Coal and Water News

Northern Kentucky Loves Mountains

February 13, 2015 at 12:00pm

The Saturday following I Love Mountains Day, the Northern Kentucky chapter celebrated their own love for the mountains with Northern Kentucky Loves Mountains. Aimed at raising awareness about issues that impact Kentuckians from the Appalachian region, this event focused on the devastation of mountaintop removal and the need to re-imagine the possibilities in eastern Kentucky.

Westbound: Eastern Kentucky members’ eventful trip to Frankfort

February 12, 2015 at 06:00pm

The trip from the mountains to Frankfort can be difficult, but the KFTC van ride on I Love Mountains Day was one we will tell big tales about for years. Harlan “Tootie” Seals has been driving charter buses and vans for decades and even served a term as mayor of Fleming-Neon. So I was looking forward to an adventure. Little did I know…

It was cold and dark in Whitesburg when we met at 6:00 in the morning. The road to Cumberland that crosses Pine Mountain is difficult. When Tootie’s van crossed the mountain, I figured the rest of the trip  would be downhill, no problem. KFTC friends from Lynch, Benham, and Cumberland met us on the south side of the mountain as the sun was rising. On to Harlan, where the rest of our van riders joined us, then we headed for Frankfort.

Ky. voices: Beware of bad deals offered by oil, gas frackers

January 26, 2015
Lexington Herald-Leader
Madison County

Oil and gas "land men" offering rotten deals to Kentucky landowners, the author explains.

Environmental concerns raised as oil companies take fresh look at fracking in Kentucky

January 11, 2015
Lexington Herald-Leader

Oil and gas drilling companies have been leasing tens of thousands of acres in eastern and central Kentucky, anticipating a huge fracking boom.

Long-time KFTC leader Daymon Morgan remembered

December 14, 2014 at 11:05pm

Daymon Morgan, one of KFTC’s longest and best-known members, has died. He was 88 and had experienced a brief illness.

Daymon joined KFTC shortly after moving back to Kentucky in 1986. As he described in the book Making History: The First Ten Years of KFTC:

"I went into the Army when I was 18 year old. When I came out of the Army I bought a mountain farm in Leslie County. I moved to Ohio and worked for the Chrysler Corporation until 1986. We moved back to the farm. I bought a portable sawmill, a horse and some Mountain Cur hunting dogs. I spent most of my time cutting timber, sawing lumber, hunting with my dogs, farming and working with KFTC."

Daymon also found that a coal company was claiming the mineral under his land.

AG looking deeper into coal violations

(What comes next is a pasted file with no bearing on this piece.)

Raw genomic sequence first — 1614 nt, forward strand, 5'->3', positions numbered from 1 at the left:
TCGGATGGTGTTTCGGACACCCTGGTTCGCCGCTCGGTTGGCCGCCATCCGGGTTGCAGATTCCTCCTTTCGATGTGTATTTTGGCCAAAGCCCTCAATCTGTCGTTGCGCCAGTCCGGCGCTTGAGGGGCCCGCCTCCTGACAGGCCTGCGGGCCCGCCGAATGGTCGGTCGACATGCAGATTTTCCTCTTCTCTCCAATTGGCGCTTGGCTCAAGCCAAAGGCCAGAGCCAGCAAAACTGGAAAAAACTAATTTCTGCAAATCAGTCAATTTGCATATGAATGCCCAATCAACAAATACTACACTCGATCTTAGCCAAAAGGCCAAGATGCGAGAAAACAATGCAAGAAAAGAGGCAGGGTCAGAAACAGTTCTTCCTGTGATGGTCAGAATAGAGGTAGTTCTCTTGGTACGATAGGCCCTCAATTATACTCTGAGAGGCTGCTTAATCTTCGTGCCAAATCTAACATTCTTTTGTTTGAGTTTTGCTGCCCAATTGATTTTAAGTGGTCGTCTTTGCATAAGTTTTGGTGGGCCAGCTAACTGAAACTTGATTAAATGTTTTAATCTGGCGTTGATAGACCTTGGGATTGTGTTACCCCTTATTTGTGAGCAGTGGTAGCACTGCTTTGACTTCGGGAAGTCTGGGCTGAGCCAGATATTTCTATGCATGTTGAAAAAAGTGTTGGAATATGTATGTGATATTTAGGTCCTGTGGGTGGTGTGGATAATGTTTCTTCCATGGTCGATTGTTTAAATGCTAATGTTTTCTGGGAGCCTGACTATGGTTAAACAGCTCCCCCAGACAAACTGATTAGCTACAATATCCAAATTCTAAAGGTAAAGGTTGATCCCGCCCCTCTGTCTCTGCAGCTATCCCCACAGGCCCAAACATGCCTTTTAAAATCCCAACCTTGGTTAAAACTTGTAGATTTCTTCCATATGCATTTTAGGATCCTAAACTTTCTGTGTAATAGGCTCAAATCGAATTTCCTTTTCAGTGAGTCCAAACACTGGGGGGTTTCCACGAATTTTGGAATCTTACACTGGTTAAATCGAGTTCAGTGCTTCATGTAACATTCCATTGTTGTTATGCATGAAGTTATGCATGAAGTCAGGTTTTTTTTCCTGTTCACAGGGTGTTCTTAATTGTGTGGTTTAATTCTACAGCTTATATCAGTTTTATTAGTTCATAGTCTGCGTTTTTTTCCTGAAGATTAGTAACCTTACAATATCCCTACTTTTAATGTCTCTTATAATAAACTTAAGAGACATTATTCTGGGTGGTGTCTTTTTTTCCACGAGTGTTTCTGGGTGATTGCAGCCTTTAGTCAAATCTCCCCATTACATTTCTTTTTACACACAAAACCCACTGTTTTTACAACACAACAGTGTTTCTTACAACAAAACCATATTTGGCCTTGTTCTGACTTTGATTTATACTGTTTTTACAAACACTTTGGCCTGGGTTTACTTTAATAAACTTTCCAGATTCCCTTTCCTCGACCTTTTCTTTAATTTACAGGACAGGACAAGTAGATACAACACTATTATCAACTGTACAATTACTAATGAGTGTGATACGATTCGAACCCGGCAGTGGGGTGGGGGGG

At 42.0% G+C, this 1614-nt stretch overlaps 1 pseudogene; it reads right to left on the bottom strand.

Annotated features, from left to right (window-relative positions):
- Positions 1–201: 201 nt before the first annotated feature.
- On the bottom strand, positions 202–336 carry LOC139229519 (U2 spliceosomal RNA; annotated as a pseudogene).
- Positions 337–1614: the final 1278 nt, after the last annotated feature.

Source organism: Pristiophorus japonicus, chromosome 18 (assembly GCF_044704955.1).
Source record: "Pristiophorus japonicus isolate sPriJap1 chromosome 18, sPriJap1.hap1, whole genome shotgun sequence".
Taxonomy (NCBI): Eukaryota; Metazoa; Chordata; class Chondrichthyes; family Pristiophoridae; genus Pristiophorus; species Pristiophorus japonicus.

December 3, 2014
CNHI

Despite publicly stating the opposite, state Energy and Environmental Cabinet officials could present no evidence that they have initiated any enforcement actions against Frasure Creek mining for repeated violations of the Clean Water Act.

Coal's costs keep adding up

November 30, 2014
Lexington Herald-Leader

How many more examples do we need of coal operators' lawlessness, aided and abetted by government apathy or impotence?

Big win: Judge rejects deals between Kentucky officials and coal company

November 24, 2014 at 09:26pm

The Franklin Circuit Court on Monday issued two long-awaited orders rejecting settlement deals between the Kentucky Energy and Environment Cabinet and Frasure Creek Mining arising from the coal company’s thousands of violations of the Clean Water Act from 2008 through 2011.

In extraordinarily vigorous language, Judge Phillip Shepherd said that due to the coal company’s actions, “The inherent danger of the violations at issue here to the environment is impossible to determine based on Frasure Creek's wholesale abdication of its monitoring and reporting responsibilities, and the cabinet's inability to fully investigate the environmental harm that is likely to have occurred.”

“Since October 2010, we have been in the courts to see that the law be enforced in the state of Kentucky,” said Ted Withrow, a member of KFTC's Litigation Team. “These rulings by Judge Shepherd serve to enforce that right of the people."

In 2010, Appalachian Voices, Kentucky Waterkeeper Alliance, Kentucky Riverkeeper, KFTC and several individuals made public more than 20,000 violations of the Clean Water Act from 2008 to 2010 by Frasure Creek and a second coal company, International Coal Group (which later settled out of court). Under the law, these violations could be subject to hundreds of millions of dollars in fines. On the 57th day, the cabinet and Frasure Creek entered a proposed consent agreement that included only 1,520 violations and combined fines of just $310,000.

Coal Mines Keep Operating Despite Injuries, Violations And Millions In Fines

November 12, 2014
National Public Radio

A joint investigation by NPR and Mine Safety and Health News found that thousands of mine operators fail to pay safety penalties, even as they continue to manage dangerous — and sometimes deadly — mining operations. Most unpaid penalties are between two and 10 years overdue; some go back two decades. And federal regulators seem unable or unwilling to make mine owners pay.

A Scourge for Coal Miners Stages a Brutal Comeback

November 11, 2014
Environment 360

Another in a long line of studies showed conclusively that not only is black lung back, but that the worst form of the disease now affects a larger share of Appalachian coal miners than at any time since the early 1970s, shortly after a federal law meant to end the disease was passed.

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